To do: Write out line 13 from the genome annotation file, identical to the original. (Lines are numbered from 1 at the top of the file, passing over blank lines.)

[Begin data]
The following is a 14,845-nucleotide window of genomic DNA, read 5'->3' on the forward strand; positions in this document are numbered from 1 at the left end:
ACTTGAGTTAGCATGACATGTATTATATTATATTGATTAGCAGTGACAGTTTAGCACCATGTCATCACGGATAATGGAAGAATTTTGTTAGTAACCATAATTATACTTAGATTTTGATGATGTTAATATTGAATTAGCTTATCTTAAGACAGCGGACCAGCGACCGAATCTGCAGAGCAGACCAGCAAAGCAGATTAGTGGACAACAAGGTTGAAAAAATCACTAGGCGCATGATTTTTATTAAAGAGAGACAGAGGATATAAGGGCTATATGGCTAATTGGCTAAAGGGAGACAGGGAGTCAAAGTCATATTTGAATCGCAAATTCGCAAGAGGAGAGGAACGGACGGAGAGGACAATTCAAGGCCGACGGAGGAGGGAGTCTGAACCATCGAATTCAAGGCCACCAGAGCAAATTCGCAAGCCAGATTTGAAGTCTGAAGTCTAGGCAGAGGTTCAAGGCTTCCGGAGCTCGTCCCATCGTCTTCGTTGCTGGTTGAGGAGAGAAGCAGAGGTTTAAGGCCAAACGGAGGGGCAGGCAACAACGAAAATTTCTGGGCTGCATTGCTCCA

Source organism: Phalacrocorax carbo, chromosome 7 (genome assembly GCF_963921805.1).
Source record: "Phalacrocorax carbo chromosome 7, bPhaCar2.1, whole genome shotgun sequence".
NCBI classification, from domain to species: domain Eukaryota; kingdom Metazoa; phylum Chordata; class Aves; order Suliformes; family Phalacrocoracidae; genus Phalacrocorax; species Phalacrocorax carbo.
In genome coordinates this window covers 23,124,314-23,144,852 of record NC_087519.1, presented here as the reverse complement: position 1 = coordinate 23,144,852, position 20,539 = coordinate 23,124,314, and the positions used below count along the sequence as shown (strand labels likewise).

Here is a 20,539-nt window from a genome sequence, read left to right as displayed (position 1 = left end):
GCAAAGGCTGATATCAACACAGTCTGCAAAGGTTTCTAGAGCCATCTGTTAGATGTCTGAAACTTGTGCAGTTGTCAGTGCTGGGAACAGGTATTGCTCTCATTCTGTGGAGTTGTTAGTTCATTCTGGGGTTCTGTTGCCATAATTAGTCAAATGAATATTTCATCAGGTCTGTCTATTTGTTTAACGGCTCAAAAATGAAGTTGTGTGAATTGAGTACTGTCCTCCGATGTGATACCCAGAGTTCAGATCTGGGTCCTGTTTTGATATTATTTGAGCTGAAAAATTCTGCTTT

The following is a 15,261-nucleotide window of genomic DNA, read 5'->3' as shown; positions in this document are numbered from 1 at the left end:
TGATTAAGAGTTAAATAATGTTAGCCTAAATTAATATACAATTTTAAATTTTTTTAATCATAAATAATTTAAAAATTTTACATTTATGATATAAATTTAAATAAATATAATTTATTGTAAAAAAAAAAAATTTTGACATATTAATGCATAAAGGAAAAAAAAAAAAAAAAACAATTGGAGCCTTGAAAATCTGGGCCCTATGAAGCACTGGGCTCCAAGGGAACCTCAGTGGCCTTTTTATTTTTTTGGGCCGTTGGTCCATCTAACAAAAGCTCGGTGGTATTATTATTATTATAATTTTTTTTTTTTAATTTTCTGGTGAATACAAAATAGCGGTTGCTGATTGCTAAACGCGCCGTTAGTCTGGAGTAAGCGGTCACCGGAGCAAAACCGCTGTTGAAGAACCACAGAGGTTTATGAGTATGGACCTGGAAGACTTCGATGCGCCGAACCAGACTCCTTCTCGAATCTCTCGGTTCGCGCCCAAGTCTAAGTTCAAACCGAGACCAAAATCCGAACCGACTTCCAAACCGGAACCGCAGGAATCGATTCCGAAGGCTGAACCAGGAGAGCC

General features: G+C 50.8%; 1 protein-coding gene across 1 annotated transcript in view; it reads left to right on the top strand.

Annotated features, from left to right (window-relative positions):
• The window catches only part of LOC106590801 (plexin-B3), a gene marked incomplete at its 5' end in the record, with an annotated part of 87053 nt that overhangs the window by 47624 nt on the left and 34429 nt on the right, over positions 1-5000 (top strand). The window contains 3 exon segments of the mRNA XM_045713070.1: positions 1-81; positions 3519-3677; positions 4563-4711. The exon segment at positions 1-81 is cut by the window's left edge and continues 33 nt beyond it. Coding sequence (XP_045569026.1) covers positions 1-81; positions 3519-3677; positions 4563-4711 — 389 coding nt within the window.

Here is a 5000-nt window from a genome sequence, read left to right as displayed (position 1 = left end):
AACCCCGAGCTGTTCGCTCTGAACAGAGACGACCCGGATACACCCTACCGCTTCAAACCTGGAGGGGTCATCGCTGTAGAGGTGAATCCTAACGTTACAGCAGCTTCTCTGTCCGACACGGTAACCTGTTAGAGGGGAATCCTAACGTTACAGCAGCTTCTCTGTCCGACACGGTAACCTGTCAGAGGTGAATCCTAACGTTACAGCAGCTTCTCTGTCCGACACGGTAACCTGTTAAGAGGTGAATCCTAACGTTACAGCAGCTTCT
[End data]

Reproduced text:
• The window catches only part of LOC106590801 (plexin-B3), a gene marked incomplete at its 5' end in the record, with an annotated part of 87053 nt that overhangs the window by 47624 nt on the left and 34429 nt on the right, over positions 1-5000 (top strand). The window contains 3 exon segments of the mRNA XM_045713070.1: positions 1-81; positions 3519-3677; positions 4563-4711. The exon segment at positions 1-81 is cut by the window's left edge and continues 33 nt beyond it. Coding sequence (XP_045569026.1) covers positions 1-81; positions 3519-3677; positions 4563-4711 — 389 coding nt within the window.